Regardless of whether you are an avid rock climber, runner, or ultimate Frisbee player, plyometric training can help you get in better shape for and boost your overall performance in any activity or sport that you enjoy taking part in.
Plyometric workouts are high-impact, which means they are hard on the joints and include high-intensity and explosive movements. If you have any medical conditions or concerns, it is important to check with your doctor to make sure that this type of exercise is appropriate for your state of health.
When you first start with plyometric exercises, you may find them difficult, especially if you are out of shape or have not been working out consistently for some time. Don’t give up! It may take some time to get through an entire routine when you first begin, but the rewards are great.
Also, don’t overreach your enthusiasm by doing too much too soon or taking on advanced moves that require advanced strength and fitness levels. Start with beginner moves, low reps, and practice form, even if that means you can only do 5 or 7 minutes in 1 session. Keep adding time and reps as you get stronger and you will see your fitness level improve while avoiding injury at the same time.
A thorough warm-up and cool-down are essential before plyometric training. Moves that increase heart rate along with dynamic stretching and general mobility, especially at the joints make for the best warm-ups.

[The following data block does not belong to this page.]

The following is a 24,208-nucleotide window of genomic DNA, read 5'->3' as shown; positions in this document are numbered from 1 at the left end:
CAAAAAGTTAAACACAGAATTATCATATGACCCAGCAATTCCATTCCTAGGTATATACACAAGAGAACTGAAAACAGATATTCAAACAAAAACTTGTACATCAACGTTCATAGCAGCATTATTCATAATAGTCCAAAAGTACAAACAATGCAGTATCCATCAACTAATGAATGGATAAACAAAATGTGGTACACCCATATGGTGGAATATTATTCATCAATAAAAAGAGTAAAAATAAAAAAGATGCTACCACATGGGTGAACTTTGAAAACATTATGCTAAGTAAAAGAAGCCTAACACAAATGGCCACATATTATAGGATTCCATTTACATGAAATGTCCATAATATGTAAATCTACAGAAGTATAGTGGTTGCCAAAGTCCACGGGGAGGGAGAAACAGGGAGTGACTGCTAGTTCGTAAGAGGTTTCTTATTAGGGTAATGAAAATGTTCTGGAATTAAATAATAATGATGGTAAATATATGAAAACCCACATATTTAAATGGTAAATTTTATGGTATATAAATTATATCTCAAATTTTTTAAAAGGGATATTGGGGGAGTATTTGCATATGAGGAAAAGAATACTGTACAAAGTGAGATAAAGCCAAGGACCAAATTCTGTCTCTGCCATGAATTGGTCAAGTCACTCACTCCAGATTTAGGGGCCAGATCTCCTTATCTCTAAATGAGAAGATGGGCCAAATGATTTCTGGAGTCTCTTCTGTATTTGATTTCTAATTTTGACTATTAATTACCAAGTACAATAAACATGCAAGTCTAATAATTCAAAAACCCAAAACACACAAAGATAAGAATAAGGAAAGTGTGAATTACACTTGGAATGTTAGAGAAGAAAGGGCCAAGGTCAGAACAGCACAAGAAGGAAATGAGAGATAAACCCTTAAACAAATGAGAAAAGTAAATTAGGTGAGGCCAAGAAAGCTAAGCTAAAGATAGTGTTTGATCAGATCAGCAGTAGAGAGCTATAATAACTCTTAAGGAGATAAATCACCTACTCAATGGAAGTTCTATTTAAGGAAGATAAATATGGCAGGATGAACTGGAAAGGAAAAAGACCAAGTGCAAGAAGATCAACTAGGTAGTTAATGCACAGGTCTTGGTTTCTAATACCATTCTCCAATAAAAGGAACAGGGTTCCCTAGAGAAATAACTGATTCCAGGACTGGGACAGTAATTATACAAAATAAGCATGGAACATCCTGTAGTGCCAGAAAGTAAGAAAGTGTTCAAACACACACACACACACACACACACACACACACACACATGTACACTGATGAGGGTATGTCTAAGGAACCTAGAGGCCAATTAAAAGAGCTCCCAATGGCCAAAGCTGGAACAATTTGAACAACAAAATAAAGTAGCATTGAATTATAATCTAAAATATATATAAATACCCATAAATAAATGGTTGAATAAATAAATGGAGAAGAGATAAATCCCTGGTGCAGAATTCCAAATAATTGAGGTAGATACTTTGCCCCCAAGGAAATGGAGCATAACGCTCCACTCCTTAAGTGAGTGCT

The cooldown should gradually return you to the pre-exercise state; it is never a good idea to stop cold in the middle of intensive training.
There are many benefits to gain from implementing plyometric training into your regular fitness routine. If you want to experience some of these benefits and advantages, it may be time for you to consider incorporating plyometrics into your exercise routine right away.
Adding Plyometric Exercises To Your Regular Exercise Routine
When you refer to plyometric exercise, you may as well reference it as “jump” training. After all, that was its original designation when it was developed by a Russian researcher, Yuri Verkhoshansky in 1964.
Plyometric exercise, at that time, was designed to enhance the athletic performance of Olympians in Soviet Bloc countries. In the ’70s, sports teams also took up “jump training” to power their performances. They wanted to obtain the same kinds of results that caused Russian and Soviet Bloc athletes to dominate Olympic sports activities during the 60s and 70s.
Key Benefits of Plyometric Workouts
Apparently, given the history of plyometrics, these kinds of exercises, which involve explosive movements, can benefit fitness enthusiasts and today’s athletes too. The training “jumps” that were invented for plyometrics have resulted in key health benefits – not only for professional athletes but also for anyone involved in strength training or a regular fitness regimen.
Plyometrics workouts lead to such improvements as:
• Enhanced performance